You Have a Story to Tell: Jason Reynolds on Writing, Race and Respectful Parenting
A group of Tulsa students in in-school suspension convinced Jason Reynolds to write “Miles Morales Spider-Man.” At the time, Reynolds was on the fence about whether to take on the project. However, once he explained that the protagonist would be a Black Spider-Man, the students’ enthusiasm helped him realize the kind of impact this book could have.
“These young men, who are in suspension, this is what they want,” Reynolds says. “They want to see themselves as superheroes.”
Jason Reynolds will return to Tulsa – virtually – as winner of the Anne V. Zarrow Award for Young Readers’ Literature. He will speak about his life and writing process and announce the winners of the library’s Young People’s Creative Writing Contest. Watch the presentation live on May 6, 7 p.m., on Tulsa City-County Library’s YouTube page, youtube.com/tulsalibrary.
Finding Your Story
A goal of the award is to encourage children and teens to read and write. This dovetails perfectly with Reynolds’ role as the National Ambassador for Young People’s Literature.
However, he wants to do more than just simply tell kids that they should read and write. Instead, Reynolds aims to have meaningful engagement with young people so that they realize they have stories worth telling.
“I’ve been doing all this work in rural communities and small towns,” Reynolds says. “So let’s say I’m in Iowa. And a kid is asking me questions about my life and where I live and how I grew up. I also have the opportunity to ask that child, ‘Well, if I come to your neighborhood, where would you take me? Where would we go eat? What do you like to do? Where should I hang out?’ And when that happens, intrinsically, they start talking about what they love about their town. A town that everybody is overlooking, that no one is thinking about. And then they’re getting excited about what they’ve taken for granted all these years because everybody is under the assumption that there’s no story to tell. But there is!”
Since he’s not a parent himself, Reynolds is wary about giving parenting advice. However, he looks to his own parents as good models.
“[My parents] really, really pushed that I was a whole person, even as a child,” Reynolds says. “It was never a household where it was a ‘do as I say’ kind of thing, even though I had to do what they said. But I got to say, ‘I’m going to do it, but let me just express the way I feel in this moment.”
His parents offered a good balance of high expectations and a willingness to admit when they were wrong. Reynolds also was free to let his parents know what was going on in his life without fear of judgment or getting in trouble.
“It was powerful,” he says. “And that’s the reason now as an adult, when I’m around kids, instead of judging them, I’m like, ‘Help me understand. What’s going on in your mind and in your body to make you make these decisions or feel the way that you feel?’ Because if I understand you, I can figure out how to love you in a way that is effective.”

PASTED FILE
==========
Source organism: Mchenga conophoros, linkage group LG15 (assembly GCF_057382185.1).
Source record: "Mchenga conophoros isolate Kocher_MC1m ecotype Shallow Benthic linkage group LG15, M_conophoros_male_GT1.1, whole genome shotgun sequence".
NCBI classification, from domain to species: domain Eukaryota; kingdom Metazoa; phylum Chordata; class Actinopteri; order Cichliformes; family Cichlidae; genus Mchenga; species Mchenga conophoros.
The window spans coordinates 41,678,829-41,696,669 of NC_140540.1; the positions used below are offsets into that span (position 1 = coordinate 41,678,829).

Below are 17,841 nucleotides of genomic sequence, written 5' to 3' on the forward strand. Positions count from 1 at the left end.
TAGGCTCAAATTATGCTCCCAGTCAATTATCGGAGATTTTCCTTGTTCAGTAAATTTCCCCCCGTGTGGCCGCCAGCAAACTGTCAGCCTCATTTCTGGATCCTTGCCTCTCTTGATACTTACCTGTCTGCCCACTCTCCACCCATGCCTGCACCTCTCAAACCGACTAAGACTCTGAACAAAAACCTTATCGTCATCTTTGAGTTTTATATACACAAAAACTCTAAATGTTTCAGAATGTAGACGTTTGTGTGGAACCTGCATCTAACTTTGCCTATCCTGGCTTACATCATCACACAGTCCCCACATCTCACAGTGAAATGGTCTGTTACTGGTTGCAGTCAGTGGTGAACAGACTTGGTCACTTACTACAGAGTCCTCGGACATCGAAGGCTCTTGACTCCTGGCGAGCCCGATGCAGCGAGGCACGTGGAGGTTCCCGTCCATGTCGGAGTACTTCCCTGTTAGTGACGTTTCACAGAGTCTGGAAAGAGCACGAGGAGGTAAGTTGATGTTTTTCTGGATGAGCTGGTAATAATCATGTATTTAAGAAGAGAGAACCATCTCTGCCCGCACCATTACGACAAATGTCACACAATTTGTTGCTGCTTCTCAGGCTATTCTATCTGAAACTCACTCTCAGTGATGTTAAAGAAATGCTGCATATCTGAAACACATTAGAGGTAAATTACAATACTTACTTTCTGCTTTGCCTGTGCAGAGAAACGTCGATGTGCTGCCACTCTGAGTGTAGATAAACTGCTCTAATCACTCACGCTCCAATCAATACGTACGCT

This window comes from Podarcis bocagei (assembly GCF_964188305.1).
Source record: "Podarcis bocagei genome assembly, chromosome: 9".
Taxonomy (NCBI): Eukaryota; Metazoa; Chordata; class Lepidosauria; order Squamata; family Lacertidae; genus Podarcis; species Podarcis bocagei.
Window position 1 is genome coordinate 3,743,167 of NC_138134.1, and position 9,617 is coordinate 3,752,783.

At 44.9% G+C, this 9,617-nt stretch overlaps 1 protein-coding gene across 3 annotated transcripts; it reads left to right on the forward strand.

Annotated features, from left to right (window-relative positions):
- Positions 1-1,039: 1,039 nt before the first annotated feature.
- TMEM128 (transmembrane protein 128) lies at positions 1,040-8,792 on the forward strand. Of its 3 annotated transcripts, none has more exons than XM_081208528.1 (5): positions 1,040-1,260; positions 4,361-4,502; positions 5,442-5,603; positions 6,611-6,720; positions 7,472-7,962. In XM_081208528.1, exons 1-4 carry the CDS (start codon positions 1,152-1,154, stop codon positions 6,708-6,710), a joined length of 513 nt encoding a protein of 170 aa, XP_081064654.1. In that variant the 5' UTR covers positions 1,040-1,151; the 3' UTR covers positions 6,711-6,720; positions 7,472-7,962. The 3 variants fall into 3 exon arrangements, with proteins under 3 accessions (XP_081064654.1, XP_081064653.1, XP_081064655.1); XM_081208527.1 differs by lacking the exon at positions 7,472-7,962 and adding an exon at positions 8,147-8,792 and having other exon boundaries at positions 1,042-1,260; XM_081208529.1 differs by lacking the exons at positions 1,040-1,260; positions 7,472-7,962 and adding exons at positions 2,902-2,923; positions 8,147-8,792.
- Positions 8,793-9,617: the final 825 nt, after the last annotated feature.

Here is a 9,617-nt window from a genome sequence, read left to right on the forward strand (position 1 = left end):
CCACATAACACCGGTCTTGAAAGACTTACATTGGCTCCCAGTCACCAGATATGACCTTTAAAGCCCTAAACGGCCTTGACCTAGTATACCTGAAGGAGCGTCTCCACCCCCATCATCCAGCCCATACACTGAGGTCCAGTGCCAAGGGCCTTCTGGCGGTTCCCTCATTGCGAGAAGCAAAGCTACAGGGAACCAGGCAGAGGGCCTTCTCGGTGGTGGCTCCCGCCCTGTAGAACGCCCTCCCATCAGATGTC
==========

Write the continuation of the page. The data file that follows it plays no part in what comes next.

Despite this, some parents may hesitate to let their kids read Reynolds’ books, as they include themes such as gun violence and racism. In his own words, “I’ve been banned a million times.” But based on his experience talking with students, Reynolds says, they can handle tough topics and want to have these deeper conversations.
“You write stuff that’s hard because there are kids who are living hard lives,” explains Reynolds. “And if you don’t want your kids to read about it, that’s fine, but your kids should also know that those kids exist, and that they’re going to know those children…Parents have an opportunity and an obligation and responsibility to provide you with some resource to know that the world is bigger than your suburban bubble.”
Tulsa’s Ground Zero
For Tulsa parents in particular, the 100th anniversary of the 1921 Tulsa Race Massacre provides the opportunity to have conversations about race and racism. Reynolds visited Greenwood on a previous trip to Tulsa and believes that should be a yearly field trip for students.
Reynolds’ biggest regret about the “Stamped” remix, a YA book about the history of racism based on Ibram X. Kendi’s best-selling “Stamped from the Beginning,” is that it doesn’t include the Tulsa Race Massacre, due to space constraints. However, he believes it to be one of the most important moments in American history.
“Stamped” is still a valuable resource for parents and older students. The point of this book, says Reynolds, is to encourage readers to ask themselves some hard questions.
“This book is meant to give you all the historic context so we can start living examined lives,” says Reynolds “So that we can start to see where racism is hiding and how it is harming people in ways that we cannot even imagine.”
Jason Reynolds Writing Prompts:
- How would you describe “love” to a 5-year-old?
- What does the sky smell like?
Coming Fall 2021
Fans of Captain Underpants will love Jason Reynold’s upcoming “Stuntboy, In the Meantime,” about a young boy with a big imagination. The book will be illustrated by Raúl the Third.
“Stuntboy, In the Meantime,” will be Reynolds’ first work written for this younger age category. His goal is to combine irreverent humor and quirky characters with a layer of emotional depth.